Specialists in marine air lift buoyancy bags and water load test weights
Seaflex often receives requests where specific functions are required. One was to propose a buoyancy system to float three 2.5km strings of concrete coated LNG pipelines in a bundle through a tributary in Soyo, Angola.
Diver less Buoyancy Release System
But it was also important to provide a quick release system which would allow the buoyancy units to be safely removed from the pipeline without the use of divers. Not too unusual a request and the answer was a combination of 660 Seaflex 5 ton Mono Buoyancy Units (MBUs) with a simple release Sea Catch TR7 for each buoyancy unit.
Once the pipelines were towed into position, the air was released from the bags to allow the pipelines to settle on the river bed. The deflated bags were then disconnected from the pipeline by pulling the Sea Catch release lanyard at the surface.
Every year, Unique Seaflex gets involved in renting our Mono Buoyancy Units out for more and more such projects around the world.
Because HDPE pipe is intrinsically buoyant, and offers more than enough reserve buoyancy to support the concrete collars when the ends are capped, it may mulberry purse not always be apparent that the mulberry purse use of additional buoyancy units can be a vital part of this process when it comes to the easy positioning and joining of multiple pipe strings. So underneath we provide an illustrated guide to this process.
1. Construct string of HDPE pipe ashore complete with concrete collars every few metres
2. Cap off both ends with blanking flanges
3. Roll string into water un mulberry purse til just floating
4. Install MBUs to collars see attachment method below.
Capped off HDPE pipe, fitted with deflated Mono Buoyancy Units
5. the end of the previously installed string.
Launched HDPE pipe being towed into position
And is manoeuvred to the end of the previous string, where the MBUs are inflated before the pipe is flooded.
6. Flood pipe by opening water inlet on the offshore blanking flange until it starts to submerge
7. Bleed air out of the upper vent valve on the shore end to control the flooding of the pipe
8. Complete string sinks until it is ‘caught’ mid water on the MBUs connected above the collars (or pipe) with webbing slings at pre determined lengths.
9. Position the string as close to the last string as possible before venting the MBU’s at the shore end allowing it to gently rest on the seabed.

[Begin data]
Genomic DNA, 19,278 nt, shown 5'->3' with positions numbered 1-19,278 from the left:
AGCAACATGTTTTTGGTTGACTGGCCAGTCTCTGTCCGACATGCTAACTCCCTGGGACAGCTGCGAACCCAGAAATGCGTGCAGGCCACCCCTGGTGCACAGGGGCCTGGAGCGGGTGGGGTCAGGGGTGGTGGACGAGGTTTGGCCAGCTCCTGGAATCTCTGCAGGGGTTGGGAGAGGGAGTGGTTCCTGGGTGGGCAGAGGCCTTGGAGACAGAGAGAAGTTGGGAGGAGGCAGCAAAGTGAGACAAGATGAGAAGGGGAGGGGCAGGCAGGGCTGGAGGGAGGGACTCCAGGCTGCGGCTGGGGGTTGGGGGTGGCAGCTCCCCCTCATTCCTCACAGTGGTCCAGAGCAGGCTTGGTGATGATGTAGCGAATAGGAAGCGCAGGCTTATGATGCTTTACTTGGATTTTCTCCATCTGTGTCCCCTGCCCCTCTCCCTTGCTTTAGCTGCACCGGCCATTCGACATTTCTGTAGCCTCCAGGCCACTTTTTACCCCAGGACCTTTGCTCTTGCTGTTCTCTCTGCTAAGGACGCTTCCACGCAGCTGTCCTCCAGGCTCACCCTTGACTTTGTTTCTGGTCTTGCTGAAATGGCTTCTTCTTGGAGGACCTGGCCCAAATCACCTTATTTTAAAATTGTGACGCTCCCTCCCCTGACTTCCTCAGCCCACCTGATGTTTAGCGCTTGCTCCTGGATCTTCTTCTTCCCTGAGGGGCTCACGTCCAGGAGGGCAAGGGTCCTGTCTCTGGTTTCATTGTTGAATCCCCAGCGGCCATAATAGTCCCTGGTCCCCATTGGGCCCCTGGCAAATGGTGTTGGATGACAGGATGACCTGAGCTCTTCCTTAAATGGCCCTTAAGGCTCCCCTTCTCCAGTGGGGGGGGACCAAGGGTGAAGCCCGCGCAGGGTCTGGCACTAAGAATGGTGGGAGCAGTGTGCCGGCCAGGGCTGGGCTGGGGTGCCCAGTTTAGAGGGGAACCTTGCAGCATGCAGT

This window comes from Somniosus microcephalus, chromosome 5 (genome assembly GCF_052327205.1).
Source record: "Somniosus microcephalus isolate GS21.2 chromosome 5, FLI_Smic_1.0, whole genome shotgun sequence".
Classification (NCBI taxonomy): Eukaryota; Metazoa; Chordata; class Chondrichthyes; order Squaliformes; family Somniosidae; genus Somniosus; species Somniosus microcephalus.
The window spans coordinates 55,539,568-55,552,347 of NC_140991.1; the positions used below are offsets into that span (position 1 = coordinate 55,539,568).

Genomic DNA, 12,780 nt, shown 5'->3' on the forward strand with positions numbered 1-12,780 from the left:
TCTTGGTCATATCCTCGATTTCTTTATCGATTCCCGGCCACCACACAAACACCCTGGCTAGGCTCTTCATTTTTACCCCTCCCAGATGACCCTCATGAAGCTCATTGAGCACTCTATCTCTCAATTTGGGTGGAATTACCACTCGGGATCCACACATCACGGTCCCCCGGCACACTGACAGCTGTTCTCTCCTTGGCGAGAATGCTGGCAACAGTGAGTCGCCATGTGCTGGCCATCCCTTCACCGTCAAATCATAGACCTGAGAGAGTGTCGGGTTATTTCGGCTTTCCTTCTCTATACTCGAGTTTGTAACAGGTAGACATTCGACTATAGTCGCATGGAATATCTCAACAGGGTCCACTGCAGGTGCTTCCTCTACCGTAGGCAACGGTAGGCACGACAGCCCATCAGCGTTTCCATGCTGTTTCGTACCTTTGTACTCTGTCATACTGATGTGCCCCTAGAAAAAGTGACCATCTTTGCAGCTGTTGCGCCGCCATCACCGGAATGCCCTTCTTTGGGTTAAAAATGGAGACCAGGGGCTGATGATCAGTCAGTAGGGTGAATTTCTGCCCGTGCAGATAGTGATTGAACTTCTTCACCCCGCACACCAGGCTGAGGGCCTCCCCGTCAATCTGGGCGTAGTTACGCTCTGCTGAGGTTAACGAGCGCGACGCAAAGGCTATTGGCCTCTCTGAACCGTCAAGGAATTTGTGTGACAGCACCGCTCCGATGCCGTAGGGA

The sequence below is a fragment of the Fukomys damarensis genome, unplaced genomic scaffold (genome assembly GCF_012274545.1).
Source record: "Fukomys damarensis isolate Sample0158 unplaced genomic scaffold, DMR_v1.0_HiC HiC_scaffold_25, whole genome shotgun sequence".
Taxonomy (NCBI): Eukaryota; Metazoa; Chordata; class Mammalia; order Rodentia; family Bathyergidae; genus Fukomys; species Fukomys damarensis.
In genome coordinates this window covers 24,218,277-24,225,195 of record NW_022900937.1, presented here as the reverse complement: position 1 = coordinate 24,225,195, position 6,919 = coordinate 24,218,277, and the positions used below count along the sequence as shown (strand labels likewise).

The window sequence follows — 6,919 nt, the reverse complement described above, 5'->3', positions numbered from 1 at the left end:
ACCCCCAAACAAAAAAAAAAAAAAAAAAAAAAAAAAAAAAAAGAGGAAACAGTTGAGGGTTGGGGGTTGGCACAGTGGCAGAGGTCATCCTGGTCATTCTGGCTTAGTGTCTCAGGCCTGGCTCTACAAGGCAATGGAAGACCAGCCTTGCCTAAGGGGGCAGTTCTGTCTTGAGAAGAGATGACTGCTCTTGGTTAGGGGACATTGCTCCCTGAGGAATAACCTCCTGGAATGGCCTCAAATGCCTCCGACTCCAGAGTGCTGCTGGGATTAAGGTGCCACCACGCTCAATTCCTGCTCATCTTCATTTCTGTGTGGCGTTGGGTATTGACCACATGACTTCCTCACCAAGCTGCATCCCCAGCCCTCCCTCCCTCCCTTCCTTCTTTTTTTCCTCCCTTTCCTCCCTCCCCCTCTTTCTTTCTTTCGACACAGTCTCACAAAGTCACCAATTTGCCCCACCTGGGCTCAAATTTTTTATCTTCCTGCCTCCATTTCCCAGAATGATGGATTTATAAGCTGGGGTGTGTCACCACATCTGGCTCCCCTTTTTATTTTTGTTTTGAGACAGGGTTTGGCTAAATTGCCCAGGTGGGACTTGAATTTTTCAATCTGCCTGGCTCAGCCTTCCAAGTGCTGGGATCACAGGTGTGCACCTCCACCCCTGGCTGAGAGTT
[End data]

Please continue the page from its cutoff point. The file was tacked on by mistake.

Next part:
10. Continue venting all bags until the string is positioned on the seabed.
12. Adjust the buoyancy developed by the MBUs in order to facilitate the final positioning using tirfors / winches.
13. Deflate and remove bags for use with next string
Easy! Although Seaflex BOSIET ticketed technicians are always available to tr mulberry purse avel worldwide to advise and assist in the use of our products on such projects.
Please contact us to find out more about how how Seaflex can assist you with your HDPE pipe installation projects.
A Growing Application for As part of the commissioning and testing of new trains it is essential that the brakes are checked. To do this the train must run at a set speed along the track and stop within a given distance. To fully test under normal conditions the carriages need to be loaded as if they were occupied by passengers. For obvious reasons people cannot be used for this test.
Train brake load testing showing water filled bag this has been done by manually loading carriages with items such as bags of sand or shingle to achieve the necessary weight to simulate a full payload of passengers or cargo.
However,this is highly labour intensive when dozens oftons of ballast is required, and if any of those bags split then it does tend to make a bit of a mess of a brand new train leading to even moretime and money being spent on a clean up exercise.
There is now an easy alternative: the use of water filled bags to provide the necessary amount of weight for the test.